The Museum of Indian Arts and Culture, one of four museums in the Museum of New Mexico system, is a premier repository of Native art and material culture and tells the stories of the people of the Southwest from pre-history through contemporary art. The museum serves a diverse, multicultural audience through changing exhibitions, public lectures, field trips, artist residencies, and other educational programs.

More than 65,000 visitors come to the Museum of Indian Arts & Culture each year, of which 30% hail from New Mexico, 50% from other states, and 20% from foreign countries. It is MIAC’s mission to provide cross-cultural education to the many visitors to Santa Fe who take part in our programs and to New Mexican residents throughout the state. It is especially important that MIAC serve the Indian communities in our state and throughout the Southwest whose contemporary and ancestral cultures are represented in the museum’s collections.

I look forward to visiting this museum soon!

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Metropolitan Museum of Art

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New York, NY – Home of many great art collections, New York City is where you will find the Metropolitan Museum of Art. It is, in my humble opinion, one of the top 5 art museums in the world and is today’s “Museum of the Day”.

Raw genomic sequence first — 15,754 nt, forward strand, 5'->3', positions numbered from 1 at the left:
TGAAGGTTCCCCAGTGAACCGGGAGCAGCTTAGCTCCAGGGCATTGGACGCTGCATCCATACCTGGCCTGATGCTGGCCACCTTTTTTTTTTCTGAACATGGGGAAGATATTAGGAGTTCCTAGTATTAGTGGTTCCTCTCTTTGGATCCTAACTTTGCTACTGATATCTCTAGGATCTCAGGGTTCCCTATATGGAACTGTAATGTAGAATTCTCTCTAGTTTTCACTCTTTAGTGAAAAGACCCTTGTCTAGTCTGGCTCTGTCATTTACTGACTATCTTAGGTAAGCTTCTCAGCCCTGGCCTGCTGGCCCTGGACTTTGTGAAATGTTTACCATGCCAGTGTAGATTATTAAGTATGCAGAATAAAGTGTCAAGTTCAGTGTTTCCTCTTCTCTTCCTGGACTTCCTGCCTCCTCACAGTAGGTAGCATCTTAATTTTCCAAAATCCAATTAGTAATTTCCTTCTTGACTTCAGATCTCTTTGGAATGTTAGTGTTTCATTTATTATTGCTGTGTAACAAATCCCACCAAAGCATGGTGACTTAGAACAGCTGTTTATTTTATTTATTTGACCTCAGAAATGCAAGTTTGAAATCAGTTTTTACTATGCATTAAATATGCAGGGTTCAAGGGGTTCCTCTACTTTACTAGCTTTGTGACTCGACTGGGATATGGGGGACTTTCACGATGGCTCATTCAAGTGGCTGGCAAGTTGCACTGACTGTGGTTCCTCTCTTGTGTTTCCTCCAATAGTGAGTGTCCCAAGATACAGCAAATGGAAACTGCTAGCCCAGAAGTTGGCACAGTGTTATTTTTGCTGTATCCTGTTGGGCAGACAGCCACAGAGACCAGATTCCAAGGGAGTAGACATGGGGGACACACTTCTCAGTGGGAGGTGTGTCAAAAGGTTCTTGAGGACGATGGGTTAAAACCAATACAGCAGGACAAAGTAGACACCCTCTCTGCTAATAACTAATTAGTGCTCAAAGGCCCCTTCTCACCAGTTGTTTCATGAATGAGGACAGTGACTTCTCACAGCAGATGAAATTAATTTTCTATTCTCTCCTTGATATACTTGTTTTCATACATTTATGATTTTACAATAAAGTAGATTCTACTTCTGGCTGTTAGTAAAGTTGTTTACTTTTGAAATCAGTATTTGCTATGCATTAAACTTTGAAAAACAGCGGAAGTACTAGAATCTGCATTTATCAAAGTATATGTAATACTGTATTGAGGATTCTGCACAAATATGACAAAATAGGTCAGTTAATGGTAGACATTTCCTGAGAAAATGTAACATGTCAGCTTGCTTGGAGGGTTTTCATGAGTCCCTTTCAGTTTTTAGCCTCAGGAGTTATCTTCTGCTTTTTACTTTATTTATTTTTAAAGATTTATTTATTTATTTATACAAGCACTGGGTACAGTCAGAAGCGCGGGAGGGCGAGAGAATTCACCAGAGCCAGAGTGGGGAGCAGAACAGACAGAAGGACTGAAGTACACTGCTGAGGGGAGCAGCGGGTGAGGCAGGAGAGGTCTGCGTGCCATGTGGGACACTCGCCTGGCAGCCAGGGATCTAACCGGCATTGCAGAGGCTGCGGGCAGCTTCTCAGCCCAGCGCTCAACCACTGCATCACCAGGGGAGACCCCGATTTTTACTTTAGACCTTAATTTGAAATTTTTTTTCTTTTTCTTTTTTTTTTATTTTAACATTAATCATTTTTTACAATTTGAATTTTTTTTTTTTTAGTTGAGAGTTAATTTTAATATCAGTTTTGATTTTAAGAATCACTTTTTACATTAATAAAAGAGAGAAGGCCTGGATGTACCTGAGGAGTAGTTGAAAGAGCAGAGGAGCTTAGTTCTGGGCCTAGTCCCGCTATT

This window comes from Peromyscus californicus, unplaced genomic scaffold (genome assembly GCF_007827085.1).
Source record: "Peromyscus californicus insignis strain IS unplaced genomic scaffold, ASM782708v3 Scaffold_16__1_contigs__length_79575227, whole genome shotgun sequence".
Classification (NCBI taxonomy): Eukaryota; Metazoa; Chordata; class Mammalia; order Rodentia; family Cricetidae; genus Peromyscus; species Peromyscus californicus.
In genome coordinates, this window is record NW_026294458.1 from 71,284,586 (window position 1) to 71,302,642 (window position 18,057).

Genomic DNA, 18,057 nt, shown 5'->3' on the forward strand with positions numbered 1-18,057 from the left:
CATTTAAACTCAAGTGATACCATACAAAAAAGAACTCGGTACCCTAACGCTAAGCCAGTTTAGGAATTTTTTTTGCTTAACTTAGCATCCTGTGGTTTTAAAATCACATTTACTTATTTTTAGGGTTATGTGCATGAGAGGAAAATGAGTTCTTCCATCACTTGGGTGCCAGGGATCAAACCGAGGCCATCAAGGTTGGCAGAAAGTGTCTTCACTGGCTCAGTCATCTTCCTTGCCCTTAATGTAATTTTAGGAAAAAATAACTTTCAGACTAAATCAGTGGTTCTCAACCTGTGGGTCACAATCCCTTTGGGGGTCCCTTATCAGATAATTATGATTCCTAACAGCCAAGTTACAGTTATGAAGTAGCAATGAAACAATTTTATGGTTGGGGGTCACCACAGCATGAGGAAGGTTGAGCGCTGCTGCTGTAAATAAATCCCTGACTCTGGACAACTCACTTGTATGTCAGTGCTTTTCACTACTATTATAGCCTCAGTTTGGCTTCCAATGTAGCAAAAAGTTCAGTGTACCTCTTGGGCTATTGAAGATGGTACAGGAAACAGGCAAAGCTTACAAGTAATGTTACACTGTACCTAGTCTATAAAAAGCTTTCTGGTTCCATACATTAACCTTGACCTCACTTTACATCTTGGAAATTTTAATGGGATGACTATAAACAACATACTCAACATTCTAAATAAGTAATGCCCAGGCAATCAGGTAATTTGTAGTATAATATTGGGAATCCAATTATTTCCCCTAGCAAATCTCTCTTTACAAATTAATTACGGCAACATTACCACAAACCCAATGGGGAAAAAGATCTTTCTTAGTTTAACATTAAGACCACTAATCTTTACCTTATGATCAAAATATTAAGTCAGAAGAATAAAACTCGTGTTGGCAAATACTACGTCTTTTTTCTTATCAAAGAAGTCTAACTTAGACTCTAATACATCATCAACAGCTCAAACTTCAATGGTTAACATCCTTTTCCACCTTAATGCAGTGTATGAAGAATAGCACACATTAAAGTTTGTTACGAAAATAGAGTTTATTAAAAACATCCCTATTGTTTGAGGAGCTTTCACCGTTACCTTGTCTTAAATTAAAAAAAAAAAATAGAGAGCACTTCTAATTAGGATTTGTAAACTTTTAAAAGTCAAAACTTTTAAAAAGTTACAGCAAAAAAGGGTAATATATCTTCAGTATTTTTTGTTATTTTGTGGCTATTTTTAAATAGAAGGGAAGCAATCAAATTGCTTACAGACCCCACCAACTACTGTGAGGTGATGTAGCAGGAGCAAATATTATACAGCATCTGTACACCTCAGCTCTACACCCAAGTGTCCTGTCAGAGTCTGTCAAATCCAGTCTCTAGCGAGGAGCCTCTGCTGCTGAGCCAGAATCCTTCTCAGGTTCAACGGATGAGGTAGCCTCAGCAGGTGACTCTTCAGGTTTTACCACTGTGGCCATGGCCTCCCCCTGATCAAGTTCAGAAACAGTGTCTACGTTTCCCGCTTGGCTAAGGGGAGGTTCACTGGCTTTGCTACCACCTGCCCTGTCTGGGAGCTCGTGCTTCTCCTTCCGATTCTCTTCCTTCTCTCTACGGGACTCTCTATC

It’s a no-brainer when visiting NYC. The “Met” is a must see, always. Check the museum website for an ever-changing and incredible list of current exhibits; it’s one of the most well-rounded encyclopedic collections of art from all ages, and it is a mega-museum, so a visit always uncovers new treasures and learning experiences. The museum also boasts a robust digital presence, with a timeline of art history available from the website for educators. In short, the museum sets the standards very high for great art museums.

The Metropolitan Museum of Art’s earliest roots date back to 1866 in Paris, France, when a group of Americans agreed to create a “national institution and gallery of art” to bring art and art education to the American people.  On April 13, 1870, The Metropolitan Museum of Art was incorporated, opening to the public in the Dodworth Building at 681 Fifth Avenue.